Jaipal Singh
1903 - 1970

Early Life:

Jaipal Singh was born on 3 January 1903 in present-day Ranchi in Bihar.  He studied at St Paul’s School in Ranchi before being sent by its principal to study at St John’s College, Oxford. He graduated in 1926 with honours in economics and was also the first Indian student to become an Oxford Blue in hockey. In 1928, Singh captained the India Hockey Team at the Amsterdam Olympics to win the country’s first-ever Olympic gold medal. 


In 1938, Singh returned to Ranchi and a year later was elected as the President of the Adibasi Mahasabha.


Contribution to Constitution Making:

In 1946, Singh was elected to the Constituent Assembly from Bihar. He was one of the few Independent candidates to have been elected to the Constituent Assembly, a platform that he would use to voice the concerns and promote the interests of tribal people across India.


Later contributions:

Singh continued to strive for tribal rights post-independence.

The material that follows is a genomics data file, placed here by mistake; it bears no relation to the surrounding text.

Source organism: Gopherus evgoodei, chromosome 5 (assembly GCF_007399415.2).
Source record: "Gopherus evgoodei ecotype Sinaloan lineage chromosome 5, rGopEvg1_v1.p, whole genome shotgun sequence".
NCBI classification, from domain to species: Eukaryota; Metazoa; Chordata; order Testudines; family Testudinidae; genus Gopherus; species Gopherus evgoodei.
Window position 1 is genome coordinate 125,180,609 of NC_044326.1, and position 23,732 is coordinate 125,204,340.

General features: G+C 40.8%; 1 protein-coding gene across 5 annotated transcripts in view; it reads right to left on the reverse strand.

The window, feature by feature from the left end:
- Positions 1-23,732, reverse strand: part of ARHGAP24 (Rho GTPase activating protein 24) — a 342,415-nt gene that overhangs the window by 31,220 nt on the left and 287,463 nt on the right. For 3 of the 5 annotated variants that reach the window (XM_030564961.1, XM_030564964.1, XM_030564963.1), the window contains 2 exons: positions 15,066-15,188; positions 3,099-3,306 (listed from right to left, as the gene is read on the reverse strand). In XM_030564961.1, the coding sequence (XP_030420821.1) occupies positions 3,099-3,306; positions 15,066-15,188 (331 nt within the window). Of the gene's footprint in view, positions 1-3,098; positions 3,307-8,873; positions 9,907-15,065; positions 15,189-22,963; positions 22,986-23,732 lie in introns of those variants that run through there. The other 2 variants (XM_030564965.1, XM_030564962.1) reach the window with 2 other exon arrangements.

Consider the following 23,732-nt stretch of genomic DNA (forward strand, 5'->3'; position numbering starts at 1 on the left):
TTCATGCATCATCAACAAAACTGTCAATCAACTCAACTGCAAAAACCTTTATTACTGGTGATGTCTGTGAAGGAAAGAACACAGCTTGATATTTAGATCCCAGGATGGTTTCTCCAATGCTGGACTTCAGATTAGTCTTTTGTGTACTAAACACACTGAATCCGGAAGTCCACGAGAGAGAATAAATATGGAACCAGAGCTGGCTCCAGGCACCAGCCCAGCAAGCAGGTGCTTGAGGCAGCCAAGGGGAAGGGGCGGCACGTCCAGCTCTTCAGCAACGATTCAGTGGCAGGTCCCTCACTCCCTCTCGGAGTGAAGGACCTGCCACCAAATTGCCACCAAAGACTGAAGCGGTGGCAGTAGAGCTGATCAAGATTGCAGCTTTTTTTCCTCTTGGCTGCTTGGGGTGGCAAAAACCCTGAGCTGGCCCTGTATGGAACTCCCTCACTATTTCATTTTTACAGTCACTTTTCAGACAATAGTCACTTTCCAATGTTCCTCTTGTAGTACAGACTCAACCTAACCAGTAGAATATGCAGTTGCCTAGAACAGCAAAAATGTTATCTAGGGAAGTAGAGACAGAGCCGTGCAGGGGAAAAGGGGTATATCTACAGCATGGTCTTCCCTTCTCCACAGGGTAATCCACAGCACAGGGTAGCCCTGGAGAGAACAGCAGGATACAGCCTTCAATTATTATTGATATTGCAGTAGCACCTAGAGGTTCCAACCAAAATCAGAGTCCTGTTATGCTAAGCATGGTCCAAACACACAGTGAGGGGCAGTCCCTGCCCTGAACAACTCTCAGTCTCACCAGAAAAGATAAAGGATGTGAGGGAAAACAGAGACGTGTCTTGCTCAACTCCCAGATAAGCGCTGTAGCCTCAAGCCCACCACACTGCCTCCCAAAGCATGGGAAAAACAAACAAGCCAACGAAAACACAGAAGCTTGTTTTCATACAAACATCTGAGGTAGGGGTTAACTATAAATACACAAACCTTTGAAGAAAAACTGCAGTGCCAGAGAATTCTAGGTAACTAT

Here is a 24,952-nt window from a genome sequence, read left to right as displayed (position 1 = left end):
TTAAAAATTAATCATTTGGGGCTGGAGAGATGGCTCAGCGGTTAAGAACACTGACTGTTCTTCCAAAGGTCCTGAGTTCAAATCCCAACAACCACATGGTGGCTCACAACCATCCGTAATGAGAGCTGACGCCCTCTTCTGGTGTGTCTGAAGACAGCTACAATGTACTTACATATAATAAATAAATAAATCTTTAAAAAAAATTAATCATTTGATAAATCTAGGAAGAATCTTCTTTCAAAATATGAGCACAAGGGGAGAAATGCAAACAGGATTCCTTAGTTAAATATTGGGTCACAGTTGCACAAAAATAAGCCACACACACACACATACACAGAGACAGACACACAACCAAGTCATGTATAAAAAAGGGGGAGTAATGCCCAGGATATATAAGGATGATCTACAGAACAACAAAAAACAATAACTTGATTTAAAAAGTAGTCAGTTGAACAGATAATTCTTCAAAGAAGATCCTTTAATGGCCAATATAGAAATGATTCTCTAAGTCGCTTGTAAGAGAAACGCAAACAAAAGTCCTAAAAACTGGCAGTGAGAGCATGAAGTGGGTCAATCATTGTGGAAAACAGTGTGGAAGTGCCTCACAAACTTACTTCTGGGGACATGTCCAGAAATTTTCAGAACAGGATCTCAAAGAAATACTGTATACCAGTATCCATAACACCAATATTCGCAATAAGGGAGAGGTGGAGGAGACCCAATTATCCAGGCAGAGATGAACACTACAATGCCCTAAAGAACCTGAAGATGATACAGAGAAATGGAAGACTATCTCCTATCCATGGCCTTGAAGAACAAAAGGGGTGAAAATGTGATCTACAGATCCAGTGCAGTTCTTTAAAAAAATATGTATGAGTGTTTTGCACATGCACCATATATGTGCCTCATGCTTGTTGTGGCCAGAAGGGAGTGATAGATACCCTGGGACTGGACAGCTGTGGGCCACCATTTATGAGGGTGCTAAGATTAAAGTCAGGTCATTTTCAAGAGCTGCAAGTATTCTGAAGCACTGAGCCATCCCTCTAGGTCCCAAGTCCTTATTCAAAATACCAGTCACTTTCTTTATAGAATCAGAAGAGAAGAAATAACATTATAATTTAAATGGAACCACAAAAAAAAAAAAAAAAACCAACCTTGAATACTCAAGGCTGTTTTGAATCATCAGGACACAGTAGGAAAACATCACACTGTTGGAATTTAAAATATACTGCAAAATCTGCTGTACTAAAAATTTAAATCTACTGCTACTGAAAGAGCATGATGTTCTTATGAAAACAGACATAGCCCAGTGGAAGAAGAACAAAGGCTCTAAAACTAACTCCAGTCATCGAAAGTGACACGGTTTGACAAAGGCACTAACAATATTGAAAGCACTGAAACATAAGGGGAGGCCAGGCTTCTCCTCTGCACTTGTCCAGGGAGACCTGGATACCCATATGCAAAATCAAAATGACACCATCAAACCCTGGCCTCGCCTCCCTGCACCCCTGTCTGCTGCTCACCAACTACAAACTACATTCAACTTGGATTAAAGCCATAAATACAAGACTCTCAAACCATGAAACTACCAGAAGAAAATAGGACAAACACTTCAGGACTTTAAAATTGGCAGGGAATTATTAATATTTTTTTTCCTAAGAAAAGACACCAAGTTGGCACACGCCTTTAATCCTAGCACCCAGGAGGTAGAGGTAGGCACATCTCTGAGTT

After retirement from active hockey, he served as Secretary of the Bengal Hockey Association and as a member of the Indian Sports Council.


Singh died on 20 March 1970 in Delhi. The Government of Jharkhand named the grand games complex and games village built in Ranchi as the Singh Munda Games Complex. The Adibasi Mahasabha, of which he was previously President, attained its objective of carving out a separate state, Jharkhand, from Bihar in 2000, thirty years after his death.


Key writings:

Singh’s key writings and speeches are collected in Adivasidom. Edited by Ashwini Kumar Pankaj, this book accounts Singh’s views on several political issues and articulates the Adivasi community’s demands.

  1. Member, Finance and Staff Committee;
  2. Member, The Advisory Committee; and
  3. Member, Excluded and Partially Excluded Areas (other than Assam) Sub-Committee.

  1. Singh bemoaned the lack of tribal representation in the Constituent Assembly, particularly the lack of a single tribal woman member.
  2. He argued that legislative intervention is imperative to raise the adivasi community’s social, economic and education standards to that of the general population. Further, he wanted adivasis to be given reservation in legislature.
  3. Highlighting the troubled history of exploitation and dispossession of the adivasi people, Singh still hoped that independent India would offer a new chapter for the people, an India: “where there is equality of opportunity, where no one would be neglected.”